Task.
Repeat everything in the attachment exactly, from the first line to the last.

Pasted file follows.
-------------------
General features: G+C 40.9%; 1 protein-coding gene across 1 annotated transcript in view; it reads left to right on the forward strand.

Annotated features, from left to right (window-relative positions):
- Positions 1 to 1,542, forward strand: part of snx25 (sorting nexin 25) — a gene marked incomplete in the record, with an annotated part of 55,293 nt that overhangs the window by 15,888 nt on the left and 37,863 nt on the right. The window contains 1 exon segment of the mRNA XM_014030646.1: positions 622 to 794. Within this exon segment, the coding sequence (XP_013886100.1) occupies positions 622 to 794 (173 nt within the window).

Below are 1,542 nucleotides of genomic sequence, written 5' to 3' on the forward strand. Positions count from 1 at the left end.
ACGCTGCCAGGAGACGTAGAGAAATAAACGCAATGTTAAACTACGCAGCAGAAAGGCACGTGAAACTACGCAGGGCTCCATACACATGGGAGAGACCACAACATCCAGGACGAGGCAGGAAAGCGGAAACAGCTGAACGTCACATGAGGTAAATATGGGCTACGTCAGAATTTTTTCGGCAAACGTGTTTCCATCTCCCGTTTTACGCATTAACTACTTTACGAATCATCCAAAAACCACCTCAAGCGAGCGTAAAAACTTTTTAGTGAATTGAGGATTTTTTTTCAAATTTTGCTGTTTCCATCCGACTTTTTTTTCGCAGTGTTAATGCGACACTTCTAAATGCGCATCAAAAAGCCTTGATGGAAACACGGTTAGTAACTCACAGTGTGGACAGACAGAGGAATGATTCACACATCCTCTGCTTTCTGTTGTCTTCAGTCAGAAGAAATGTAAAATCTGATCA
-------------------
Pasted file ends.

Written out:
General features: G+C 40.9%; 1 protein-coding gene across 1 annotated transcript in view; it reads left to right on the forward strand.

Annotated features, from left to right (window-relative positions):
- Positions 1 to 1,542, forward strand: part of snx25 (sorting nexin 25) — a gene marked incomplete in the record, with an annotated part of 55,293 nt that overhangs the window by 15,888 nt on the left and 37,863 nt on the right. The window contains 1 exon segment of the mRNA XM_014030646.1: positions 622 to 794. Within this exon segment, the coding sequence (XP_013886100.1) occupies positions 622 to 794 (173 nt within the window).

Below are 1,542 nucleotides of genomic sequence, written 5' to 3' on the forward strand. Positions count from 1 at the left end.
ACGCTGCCAGGAGACGTAGAGAAATAAACGCAATGTTAAACTACGCAGCAGAAAGGCACGTGAAACTACGCAGGGCTCCATACACATGGGAGAGACCACAACATCCAGGACGAGGCAGGAAAGCGGAAACAGCTGAACGTCACATGAGGTAAATATGGGCTACGTCAGAATTTTTTCGGCAAACGTGTTTCCATCTCCCGTTTTACGCATTAACTACTTTACGAATCATCCAAAAACCACCTCAAGCGAGCGTAAAAACTTTTTAGTGAATTGAGGATTTTTTTTCAAATTTTGCTGTTTCCATCCGACTTTTTTTTCGCAGTGTTAATGCGACACTTCTAAATGCGCATCAAAAAGCCTTGATGGAAACACGGTTAGTAACTCACAGTGTGGACAGACAGAGGAATGATTCACACATCCTCTGCTTTCTGTTGTCTTCAGTCAGAAGAAATGTAAAATCTGATCA